You just need to learn the 'SteadiCam walk' to minimise any up and down movement, or hang a small weight (500g or so) off the bottom of the selfie stick handle to give it some inertia so it doesn't bob up and down so much when you're running.

    Here's a review of the Smooth-C for the iPhone. The first half is all about setting it up and calibrating it, but skip to the 9 min mark for some example footage. Looks good to me, although he hasn't mastered (or isn't bothered about) 'The Walk'. ;)

    And another for an older model. He explains and demonstrates the 'locked target' mode, which makes some shots "....about a billion times easier....". :):

  • Personally I wouldn't go near an actual steadicam, due to the aforementioned learning curve and general awkwardness for the kind of run-and-gun filming I prefer to do. In an ideal world I'd get a Movi, which is basically my perfect bit of filmmaking kit.

    The reality is that even Movis are too expensive for my personal use - but if I was working on a project that needed that kind of camera move, I'd look into hiring one. Hiring doesn't really work if you're using it for family movies, though...

  • edited February 2016

    @SimonKJones Seriously? :) The guys at Corridor Digital are using one for a lot (if not all) of the footage in some of their latest videos with a GoPro and they look great.

    The part from 1:19 to 1:43 is one of the best continuous shots I've seen in a while.

    Definitely worth watching the behind the scenes videos too.

  • @palacono the Corridor guys are professionals who work full-time making videos. They can invest heavily in gear AND the time required to learn how to use it properly. My circumstances are very different, and a steadicam wouldn't be suitable for me at all - that's not a comment on the usefulness or quality of steadicams as a concept.

  • @SimonKJones, For sure they're professional, I was just giving examples to show that with something like a GoPro (or an iPhone) gimbal, there is virtually no investment in time and not much money either. They're pitched right at the mass market and are a doddle to use. It does depend on what camera @johnnyjelko intends to use though. :)

  • Even a gimbal like a Movi requires a pretty significant learning curve. It takes quite a bit of experimentation just to learn the best ways to build a balanced rig on it, especially if you're looking for professional quality work, since that requires wireless video + follow focus, pretty much. For casual use or occasional use, autofocus is sufficient, but for quality film work, it's a non-starter.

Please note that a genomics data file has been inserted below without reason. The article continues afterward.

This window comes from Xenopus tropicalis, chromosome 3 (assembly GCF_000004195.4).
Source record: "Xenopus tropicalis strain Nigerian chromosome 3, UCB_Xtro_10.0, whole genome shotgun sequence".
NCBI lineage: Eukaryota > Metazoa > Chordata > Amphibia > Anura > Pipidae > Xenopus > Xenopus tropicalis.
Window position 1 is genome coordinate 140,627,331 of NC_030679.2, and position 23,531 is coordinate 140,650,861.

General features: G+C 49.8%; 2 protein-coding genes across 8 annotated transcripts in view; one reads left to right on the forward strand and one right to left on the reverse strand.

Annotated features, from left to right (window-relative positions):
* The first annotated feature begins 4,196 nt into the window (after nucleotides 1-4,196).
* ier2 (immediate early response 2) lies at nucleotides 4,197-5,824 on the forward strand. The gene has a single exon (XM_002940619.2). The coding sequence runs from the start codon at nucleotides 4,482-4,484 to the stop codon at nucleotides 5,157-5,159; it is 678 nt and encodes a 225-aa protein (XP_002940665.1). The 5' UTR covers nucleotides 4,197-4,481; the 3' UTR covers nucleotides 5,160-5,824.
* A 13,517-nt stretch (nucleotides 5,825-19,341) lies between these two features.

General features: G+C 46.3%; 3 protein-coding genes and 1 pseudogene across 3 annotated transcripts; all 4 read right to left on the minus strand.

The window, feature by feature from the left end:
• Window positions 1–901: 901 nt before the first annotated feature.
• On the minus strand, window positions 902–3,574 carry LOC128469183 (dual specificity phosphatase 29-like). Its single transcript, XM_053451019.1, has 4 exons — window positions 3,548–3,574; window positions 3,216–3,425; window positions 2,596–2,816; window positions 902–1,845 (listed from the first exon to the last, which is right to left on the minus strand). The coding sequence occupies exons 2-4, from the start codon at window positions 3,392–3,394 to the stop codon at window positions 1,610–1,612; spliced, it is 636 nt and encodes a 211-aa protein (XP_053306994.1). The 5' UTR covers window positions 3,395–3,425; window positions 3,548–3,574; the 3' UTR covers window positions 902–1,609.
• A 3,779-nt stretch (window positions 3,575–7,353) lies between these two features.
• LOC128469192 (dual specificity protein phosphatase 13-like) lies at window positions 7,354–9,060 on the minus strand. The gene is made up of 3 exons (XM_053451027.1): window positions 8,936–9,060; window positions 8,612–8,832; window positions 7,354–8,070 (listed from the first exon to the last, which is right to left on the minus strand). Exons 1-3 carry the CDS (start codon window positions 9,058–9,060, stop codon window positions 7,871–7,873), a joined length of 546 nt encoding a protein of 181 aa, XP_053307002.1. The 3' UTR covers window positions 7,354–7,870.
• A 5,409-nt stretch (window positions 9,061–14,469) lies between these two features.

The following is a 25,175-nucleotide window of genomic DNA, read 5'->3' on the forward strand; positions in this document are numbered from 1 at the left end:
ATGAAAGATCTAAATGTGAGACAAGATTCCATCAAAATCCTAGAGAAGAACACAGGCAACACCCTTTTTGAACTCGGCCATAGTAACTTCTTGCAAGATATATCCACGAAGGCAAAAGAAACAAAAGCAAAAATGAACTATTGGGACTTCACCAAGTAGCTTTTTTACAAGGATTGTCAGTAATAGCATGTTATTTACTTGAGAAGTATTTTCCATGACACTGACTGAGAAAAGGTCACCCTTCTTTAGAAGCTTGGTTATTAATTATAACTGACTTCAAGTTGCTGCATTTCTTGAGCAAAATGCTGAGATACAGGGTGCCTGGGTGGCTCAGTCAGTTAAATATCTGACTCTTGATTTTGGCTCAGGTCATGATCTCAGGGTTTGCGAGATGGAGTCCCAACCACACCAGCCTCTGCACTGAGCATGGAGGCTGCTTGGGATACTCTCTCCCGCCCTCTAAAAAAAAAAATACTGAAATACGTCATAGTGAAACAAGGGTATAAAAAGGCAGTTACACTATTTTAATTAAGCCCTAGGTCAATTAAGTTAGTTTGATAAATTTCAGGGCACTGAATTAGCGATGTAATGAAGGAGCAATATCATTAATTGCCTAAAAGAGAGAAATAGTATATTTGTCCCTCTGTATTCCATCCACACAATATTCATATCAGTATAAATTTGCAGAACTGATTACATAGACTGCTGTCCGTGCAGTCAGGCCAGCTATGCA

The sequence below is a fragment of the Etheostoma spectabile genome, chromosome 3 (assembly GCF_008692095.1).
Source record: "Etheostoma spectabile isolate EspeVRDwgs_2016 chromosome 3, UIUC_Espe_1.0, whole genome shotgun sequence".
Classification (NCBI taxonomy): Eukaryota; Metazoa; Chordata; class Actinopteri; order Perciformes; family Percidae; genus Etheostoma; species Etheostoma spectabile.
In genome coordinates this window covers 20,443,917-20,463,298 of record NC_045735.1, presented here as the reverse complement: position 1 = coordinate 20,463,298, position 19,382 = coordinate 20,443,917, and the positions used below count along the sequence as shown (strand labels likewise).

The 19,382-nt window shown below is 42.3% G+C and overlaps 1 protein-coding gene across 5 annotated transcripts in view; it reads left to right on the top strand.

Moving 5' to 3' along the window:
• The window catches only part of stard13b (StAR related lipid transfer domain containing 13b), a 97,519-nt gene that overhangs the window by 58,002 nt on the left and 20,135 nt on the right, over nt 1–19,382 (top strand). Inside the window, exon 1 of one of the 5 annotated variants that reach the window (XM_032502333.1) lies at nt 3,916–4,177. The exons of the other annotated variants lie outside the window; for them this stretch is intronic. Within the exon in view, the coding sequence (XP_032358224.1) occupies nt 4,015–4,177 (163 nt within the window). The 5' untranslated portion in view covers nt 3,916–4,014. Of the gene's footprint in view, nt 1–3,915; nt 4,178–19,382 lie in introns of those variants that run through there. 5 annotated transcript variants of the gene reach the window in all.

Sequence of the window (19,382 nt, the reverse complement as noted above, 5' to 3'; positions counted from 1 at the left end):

IMO if you're going to use one casually, the higher end gimbals aren't worth it anyway partly for that reason; the price tag doesn't even include the wireless video + follow focus, which will add another $3-4k to the price tag... assuming that you're going cheap. They also add weight, so even the $5K Movi m5 falls short, and you probably see where I'm going.

    On top of that, action cameras have such good image quality that they're overkill for most casual use, and work fine with tiny and relatively inexpensive gimbals.

  • @Triem23

    I have a sony handycam cx405, sony a6000, and canon T3i. And none of my lenses are that large I would be using. Since I backpack with these items I keep everything small and light.

    It will probably be a few years before I grab anything bigger and at that time it will be a sony a7sii or something equivalent..

  •  @WhiteCranePhoto

    Thanks for the advice. And to my knowledge it's about 60% effort of the stabilizer and 40% effort of the user. I've always wanted to learn and actually see myself getting very good at it. I have a great ability of mimicking body movements, people, and impressions for that matter.. which oddly makes me graceful, methodical, and a good learner.

  • @karma I'm hoping to use it with my a6000 and stabilized lenses.. very similar to your nex. 

    I have a small handycam which seriously amazes me the amount of stabilization sony provides with those little in-body zeiss lenses.

  • @Palacono I've seen those smartphone gimbals work very well but I'll be doing a little bit more than that. 

    I'll be using lightweight dslr/mirroless with small lenses and a handycam. I probably won't even use my canon dslr for stabilizing so the most we're talking is 2lbs or less.

  • edited February 2016

    @SimonKJones luckily when I'll be filming it will be on weekend long backpacking trips with the wife and kid.. so we might be okay with the awkwardness. And I've seen some pretty expensive movi's and my budget is less than $450.